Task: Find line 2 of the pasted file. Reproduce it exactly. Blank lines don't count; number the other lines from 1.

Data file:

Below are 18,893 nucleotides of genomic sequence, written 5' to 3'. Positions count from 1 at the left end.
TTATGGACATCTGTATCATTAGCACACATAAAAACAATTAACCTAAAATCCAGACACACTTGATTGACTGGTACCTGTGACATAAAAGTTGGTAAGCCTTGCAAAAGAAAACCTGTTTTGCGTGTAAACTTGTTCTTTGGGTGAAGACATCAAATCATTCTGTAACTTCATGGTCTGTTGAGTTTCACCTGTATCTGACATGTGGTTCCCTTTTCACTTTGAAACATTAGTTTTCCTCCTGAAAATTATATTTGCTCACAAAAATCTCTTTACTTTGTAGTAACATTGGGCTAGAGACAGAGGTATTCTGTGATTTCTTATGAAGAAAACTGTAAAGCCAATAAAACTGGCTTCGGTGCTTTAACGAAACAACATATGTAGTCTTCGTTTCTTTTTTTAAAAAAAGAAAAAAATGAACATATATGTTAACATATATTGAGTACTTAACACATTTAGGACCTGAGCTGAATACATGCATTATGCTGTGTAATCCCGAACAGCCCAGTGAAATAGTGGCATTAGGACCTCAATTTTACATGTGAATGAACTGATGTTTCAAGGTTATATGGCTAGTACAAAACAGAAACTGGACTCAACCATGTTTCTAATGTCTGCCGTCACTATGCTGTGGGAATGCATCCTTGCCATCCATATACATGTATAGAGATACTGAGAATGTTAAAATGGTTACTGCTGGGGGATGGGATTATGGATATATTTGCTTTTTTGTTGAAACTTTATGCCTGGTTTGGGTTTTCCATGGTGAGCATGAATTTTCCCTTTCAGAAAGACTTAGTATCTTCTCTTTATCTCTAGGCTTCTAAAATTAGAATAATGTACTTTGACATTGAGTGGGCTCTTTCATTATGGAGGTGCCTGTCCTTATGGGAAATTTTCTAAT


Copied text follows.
TTATGGACATCTGTATCATTAGCACACATAAAAACAATTAACCTAAAATCCAGACACACTTGATTGACTGGTACCTGTGACATAAAAGTTGGTAAGCCTTGCAAAAGAAAACCTGTTTTGCGTGTAAACTTGTTCTTTGGGTGAAGACATCAAATCATTCTGTAACTTCATGGTCTGTTGAGTTTCACCTGTATCTGACATGTGGTTCCCTTTTCACTTTGAAACATTAGTTTTCCTCCTGAAAATTATATTTGCTCACAAAAATCTCTTTACTTTGTAGTAACATTGGGCTAGAGACAGAGGTATTCTGTGATTTCTTATGAAGAAAACTGTAAAGCCAATAAAACTGGCTTCGGTGCTTTAACGAAACAACATATGTAGTCTTCGTTTCTTTTTTTAAAAAAAGAAAAAAATGAACATATATGTTAACATATATTGAGTACTTAACACATTTAGGACCTGAGCTGAATACATGCATTATGCTGTGTAATCCCGAACAGCCCAGTGAAATAGTGGCATTAGGACCTCAATTTTACATGTGAATGAACTGATGTTTCAAGGTTATATGGCTAGTACAAAACAGAAACTGGACTCAACCATGTTTCTAATGTCTGCCGTCACTATGCTGTGGGAATGCATCCTTGCCATCCATATACATGTATAGAGATACTGAGAATGTTAAAATGGTTACTGCTGGGGGATGGGATTATGGATATATTTGCTTTTTTGTTGAAACTTTATGCCTGGTTTGGGTTTTCCATGGTGAGCATGAATTTTCCCTTTCAGAAAGACTTAGTATCTTCTCTTTATCTCTAGGCTTCTAAAATTAGAATAATGTACTTTGACATTGAGTGGGCTCTTTCATTATGGAGGTGCCTGTCCTTATGGGAAATTTTCTAAT